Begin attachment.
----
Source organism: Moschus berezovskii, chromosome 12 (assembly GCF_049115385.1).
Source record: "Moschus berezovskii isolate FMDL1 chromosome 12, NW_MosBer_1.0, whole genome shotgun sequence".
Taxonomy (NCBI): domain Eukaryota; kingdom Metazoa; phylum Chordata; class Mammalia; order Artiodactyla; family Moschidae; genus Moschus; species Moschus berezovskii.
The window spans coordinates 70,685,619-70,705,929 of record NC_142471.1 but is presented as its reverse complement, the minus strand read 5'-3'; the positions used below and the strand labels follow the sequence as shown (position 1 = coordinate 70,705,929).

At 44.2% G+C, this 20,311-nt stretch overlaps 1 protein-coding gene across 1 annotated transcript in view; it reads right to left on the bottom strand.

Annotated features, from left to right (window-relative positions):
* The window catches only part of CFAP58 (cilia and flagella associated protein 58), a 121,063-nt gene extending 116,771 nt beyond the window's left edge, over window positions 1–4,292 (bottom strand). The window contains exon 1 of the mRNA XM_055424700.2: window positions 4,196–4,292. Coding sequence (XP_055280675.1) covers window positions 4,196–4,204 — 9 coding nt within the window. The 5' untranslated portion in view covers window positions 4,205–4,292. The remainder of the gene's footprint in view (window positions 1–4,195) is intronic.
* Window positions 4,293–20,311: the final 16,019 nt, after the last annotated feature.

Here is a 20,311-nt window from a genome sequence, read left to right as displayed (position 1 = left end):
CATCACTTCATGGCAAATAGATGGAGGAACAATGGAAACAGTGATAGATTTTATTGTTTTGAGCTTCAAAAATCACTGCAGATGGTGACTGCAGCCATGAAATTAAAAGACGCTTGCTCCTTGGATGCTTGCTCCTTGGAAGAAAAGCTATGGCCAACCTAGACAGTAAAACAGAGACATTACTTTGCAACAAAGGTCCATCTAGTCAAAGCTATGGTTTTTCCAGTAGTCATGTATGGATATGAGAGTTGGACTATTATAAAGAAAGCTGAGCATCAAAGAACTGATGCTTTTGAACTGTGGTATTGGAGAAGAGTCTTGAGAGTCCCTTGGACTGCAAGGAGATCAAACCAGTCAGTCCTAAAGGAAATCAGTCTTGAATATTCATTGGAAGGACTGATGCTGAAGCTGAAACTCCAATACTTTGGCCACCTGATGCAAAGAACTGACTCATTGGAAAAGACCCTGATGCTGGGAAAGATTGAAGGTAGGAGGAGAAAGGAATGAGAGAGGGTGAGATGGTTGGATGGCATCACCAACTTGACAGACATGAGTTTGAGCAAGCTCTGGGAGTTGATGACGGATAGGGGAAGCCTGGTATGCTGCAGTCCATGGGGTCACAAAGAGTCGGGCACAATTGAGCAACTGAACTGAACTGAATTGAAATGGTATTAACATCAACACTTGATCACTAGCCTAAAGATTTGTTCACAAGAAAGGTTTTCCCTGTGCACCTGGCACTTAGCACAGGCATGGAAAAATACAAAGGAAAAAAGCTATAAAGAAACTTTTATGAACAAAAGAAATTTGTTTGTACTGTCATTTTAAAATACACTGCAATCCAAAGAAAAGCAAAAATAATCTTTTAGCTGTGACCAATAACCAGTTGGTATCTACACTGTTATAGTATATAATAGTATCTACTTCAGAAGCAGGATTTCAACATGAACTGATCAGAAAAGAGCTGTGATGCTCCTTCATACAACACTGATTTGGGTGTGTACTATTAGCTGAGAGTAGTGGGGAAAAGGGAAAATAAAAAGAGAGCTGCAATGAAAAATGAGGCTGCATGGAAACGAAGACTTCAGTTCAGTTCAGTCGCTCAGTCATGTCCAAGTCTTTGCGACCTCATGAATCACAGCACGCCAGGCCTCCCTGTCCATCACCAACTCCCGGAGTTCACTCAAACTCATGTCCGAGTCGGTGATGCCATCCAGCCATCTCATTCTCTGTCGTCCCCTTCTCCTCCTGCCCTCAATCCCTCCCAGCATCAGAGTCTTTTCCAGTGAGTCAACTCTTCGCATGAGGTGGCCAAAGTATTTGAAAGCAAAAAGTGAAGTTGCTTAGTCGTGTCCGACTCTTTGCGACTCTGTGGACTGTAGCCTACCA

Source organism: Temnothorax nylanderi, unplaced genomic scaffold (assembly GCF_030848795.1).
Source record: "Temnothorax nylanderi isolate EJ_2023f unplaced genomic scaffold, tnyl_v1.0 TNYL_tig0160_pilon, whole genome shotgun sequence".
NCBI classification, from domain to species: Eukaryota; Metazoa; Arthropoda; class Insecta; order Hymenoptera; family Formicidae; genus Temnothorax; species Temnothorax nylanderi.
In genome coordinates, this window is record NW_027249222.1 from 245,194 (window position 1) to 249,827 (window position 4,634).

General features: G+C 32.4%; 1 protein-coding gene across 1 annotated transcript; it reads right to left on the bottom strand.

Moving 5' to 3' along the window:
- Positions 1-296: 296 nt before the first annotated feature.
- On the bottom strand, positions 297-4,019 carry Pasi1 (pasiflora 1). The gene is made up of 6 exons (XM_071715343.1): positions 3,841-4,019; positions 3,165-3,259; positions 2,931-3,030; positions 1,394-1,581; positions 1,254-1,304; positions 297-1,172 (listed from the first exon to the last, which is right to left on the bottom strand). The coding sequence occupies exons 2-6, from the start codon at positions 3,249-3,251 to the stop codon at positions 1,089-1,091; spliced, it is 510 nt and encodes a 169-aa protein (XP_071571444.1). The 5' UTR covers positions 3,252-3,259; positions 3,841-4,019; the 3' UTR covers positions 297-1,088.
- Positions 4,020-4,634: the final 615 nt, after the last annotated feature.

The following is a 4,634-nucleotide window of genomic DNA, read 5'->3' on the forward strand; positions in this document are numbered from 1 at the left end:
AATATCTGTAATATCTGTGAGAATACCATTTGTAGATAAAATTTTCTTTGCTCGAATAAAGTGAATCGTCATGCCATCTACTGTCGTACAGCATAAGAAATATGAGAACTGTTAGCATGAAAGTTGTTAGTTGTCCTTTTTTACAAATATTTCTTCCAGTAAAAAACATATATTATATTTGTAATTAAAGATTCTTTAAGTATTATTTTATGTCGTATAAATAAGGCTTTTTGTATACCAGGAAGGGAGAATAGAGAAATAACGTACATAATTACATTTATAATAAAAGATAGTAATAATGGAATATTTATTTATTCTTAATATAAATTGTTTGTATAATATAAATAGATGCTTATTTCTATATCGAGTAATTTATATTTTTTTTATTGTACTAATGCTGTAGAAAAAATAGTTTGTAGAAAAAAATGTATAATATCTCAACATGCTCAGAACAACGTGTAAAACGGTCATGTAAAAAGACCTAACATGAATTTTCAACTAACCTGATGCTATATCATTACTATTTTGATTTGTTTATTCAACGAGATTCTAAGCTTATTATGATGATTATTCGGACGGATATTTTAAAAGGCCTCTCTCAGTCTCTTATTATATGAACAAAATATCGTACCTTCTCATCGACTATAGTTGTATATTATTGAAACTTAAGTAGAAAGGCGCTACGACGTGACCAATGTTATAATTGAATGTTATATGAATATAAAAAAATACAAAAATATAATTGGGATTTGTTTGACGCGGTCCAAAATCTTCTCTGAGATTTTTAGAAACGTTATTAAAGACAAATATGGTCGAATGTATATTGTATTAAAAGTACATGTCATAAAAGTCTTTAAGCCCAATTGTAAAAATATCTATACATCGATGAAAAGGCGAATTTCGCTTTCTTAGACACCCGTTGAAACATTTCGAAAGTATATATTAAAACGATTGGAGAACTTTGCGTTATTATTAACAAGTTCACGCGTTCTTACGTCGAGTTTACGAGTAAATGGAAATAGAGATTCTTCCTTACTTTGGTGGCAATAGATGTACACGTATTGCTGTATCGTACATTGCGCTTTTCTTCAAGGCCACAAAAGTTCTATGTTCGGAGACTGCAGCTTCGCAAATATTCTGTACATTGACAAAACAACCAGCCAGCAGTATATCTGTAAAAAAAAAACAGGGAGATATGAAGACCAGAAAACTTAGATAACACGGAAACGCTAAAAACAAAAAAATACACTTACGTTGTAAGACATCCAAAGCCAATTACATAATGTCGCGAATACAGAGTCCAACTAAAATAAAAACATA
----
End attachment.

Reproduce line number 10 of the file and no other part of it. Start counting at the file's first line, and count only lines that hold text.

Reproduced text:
CATCACTTCATGGCAAATAGATGGAGGAACAATGGAAACAGTGATAGATTTTATTGTTTTGAGCTTCAAAAATCACTGCAGATGGTGACTGCAGCCATGAAATTAAAAGACGCTTGCTCCTTGGATGCTTGCTCCTTGGAAGAAAAGCTATGGCCAACCTAGACAGTAAAACAGAGACATTACTTTGCAACAAAGGTCCATCTAGTCAAAGCTATGGTTTTTCCAGTAGTCATGTATGGATATGAGAGTTGGACTATTATAAAGAAAGCTGAGCATCAAAGAACTGATGCTTTTGAACTGTGGTATTGGAGAAGAGTCTTGAGAGTCCCTTGGACTGCAAGGAGATCAAACCAGTCAGTCCTAAAGGAAATCAGTCTTGAATATTCATTGGAAGGACTGATGCTGAAGCTGAAACTCCAATACTTTGGCCACCTGATGCAAAGAACTGACTCATTGGAAAAGACCCTGATGCTGGGAAAGATTGAAGGTAGGAGGAGAAAGGAATGAGAGAGGGTGAGATGGTTGGATGGCATCACCAACTTGACAGACATGAGTTTGAGCAAGCTCTGGGAGTTGATGACGGATAGGGGAAGCCTGGTATGCTGCAGTCCATGGGGTCACAAAGAGTCGGGCACAATTGAGCAACTGAACTGAACTGAATTGAAATGGTATTAACATCAACACTTGATCACTAGCCTAAAGATTTGTTCACAAGAAAGGTTTTCCCTGTGCACCTGGCACTTAGCACAGGCATGGAAAAATACAAAGGAAAAAAGCTATAAAGAAACTTTTATGAACAAAAGAAATTTGTTTGTACTGTCATTTTAAAATACACTGCAATCCAAAGAAAAGCAAAAATAATCTTTTAGCTGTGACCAATAACCAGTTGGTATCTACACTGTTATAGTATATAATAGTATCTACTTCAGAAGCAGGATTTCAACATGAACTGATCAGAAAAGAGCTGTGATGCTCCTTCATACAACACTGATTTGGGTGTGTACTATTAGCTGAGAGTAGTGGGGAAAAGGGAAAATAAAAAGAGAGCTGCAATGAAAAATGAGGCTGCATGGAAACGAAGACTTCAGTTCAGTTCAGTCGCTCAGTCATGTCCAAGTCTTTGCGACCTCATGAATCACAGCACGCCAGGCCTCCCTGTCCATCACCAACTCCCGGAGTTCACTCAAACTCATGTCCGAGTCGGTGATGCCATCCAGCCATCTCATTCTCTGTCGTCCCCTTCTCCTCCTGCCCTCAATCCCTCCCAGCATCAGAGTCTTTTCCAGTGAGTCAACTCTTCGCATGAGGTGGCCAAAGTATTTGAAAGCAAAAAGTGAAGTTGCTTAGTCGTGTCCGACTCTTTGCGACTCTGTGGACTGTAGCCTACCA